As illustrated in the 2 examples above, hindsight bias is a very frequent phenomenon and is pervasive with regards to people who think they can can predict events or forecast the future. With respect to the stock market, nothing is clear and foresight should always be based on an analysis of the best available facts and figures. If one thinks that market timing is a viable strategy (i.e. sell when "high" and buy back when "lower"), then I have to caution that this is and always will be a product of hindsight bias, as one can only tell the highs and lows when one sees a historical chart of share prices.

How can hindsight bias be eliminated in an investor ? Very simple, I believe we should not expect an exceptional return on our investments, but instead be content with a decent rate of return (about 6-8% including dividends) over time. Those who expect an exceptional return will always think of selling at the highs and buying at the lows, and will always lament not doing something they should have done (a form of cognitive dissonance when it comes to actual purchasing). An act of commission is always more destructive than an act of omission, and in the stock market, one is not forgiven for not knowing what he is doing, and this often results in a permanent loss of capital.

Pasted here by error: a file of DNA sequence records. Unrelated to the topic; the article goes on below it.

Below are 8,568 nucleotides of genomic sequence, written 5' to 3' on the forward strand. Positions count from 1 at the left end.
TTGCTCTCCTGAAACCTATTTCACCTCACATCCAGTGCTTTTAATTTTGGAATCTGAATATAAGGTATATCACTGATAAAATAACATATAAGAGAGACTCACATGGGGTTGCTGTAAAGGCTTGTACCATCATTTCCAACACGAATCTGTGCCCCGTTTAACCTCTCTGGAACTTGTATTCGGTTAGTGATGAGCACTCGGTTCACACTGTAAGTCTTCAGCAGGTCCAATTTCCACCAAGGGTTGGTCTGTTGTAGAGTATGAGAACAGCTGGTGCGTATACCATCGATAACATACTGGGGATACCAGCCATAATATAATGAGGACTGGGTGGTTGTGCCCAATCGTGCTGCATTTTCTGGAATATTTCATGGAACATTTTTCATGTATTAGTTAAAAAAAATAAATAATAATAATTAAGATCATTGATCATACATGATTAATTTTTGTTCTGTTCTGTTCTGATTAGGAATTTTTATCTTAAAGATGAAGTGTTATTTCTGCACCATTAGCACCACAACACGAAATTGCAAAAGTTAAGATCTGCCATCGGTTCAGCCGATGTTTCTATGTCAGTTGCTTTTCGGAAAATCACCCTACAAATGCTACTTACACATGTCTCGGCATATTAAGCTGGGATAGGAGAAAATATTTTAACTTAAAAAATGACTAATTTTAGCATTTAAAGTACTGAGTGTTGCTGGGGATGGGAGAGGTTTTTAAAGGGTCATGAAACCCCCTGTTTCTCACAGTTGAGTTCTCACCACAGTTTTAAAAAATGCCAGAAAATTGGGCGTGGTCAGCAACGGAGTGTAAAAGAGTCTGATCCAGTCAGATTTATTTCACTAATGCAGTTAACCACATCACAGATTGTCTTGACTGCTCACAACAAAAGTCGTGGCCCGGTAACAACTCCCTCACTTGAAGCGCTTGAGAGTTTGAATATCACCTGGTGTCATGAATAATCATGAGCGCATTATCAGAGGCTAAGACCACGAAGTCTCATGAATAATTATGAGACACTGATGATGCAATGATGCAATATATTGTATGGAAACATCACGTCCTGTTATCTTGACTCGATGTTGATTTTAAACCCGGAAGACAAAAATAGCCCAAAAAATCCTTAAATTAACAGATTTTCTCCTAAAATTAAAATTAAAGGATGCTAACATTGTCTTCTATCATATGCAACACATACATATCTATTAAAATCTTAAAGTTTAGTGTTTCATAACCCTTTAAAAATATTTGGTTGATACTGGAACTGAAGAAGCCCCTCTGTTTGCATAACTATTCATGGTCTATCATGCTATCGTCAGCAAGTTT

At the same time, we should also be humble and accept that the future is often murky, and that we (as rational human beings) are trying out best under the difficult circumstances to maximize our returns and to grow our wealth. Thus, no use kicking yourself over the past and what one should have done as regret is a useless emotion. Instead, one should learn from his mistakes and face the future confidently, as lives must be lived forwards and not backward.

Tuesday, January 06, 2009

Scattered Thoughts on Valuations

With the current bear market entering its 16th month (most generally acknowledge that the bear market began in October 2007 when the STI peaked back then at the 3,800+ level), it is interesting for me to note that valuations between bull and bear markets can have such a significant gap. I have put a lot of thought into this matter over the last few days and admit that the following post is merely the result of a thought process which had culminated into ramblings of a somewhat academic nature, and thus may not have practical value in determining valuations for subsequent bull and bear markets and how these may have an impact on margin of safety and one's investment decision. Still, I will provide some insights into the qualitative (and not just quantitative) process of selecting companies for the long-term and also how to be mindful of possible "value traps" while doing so.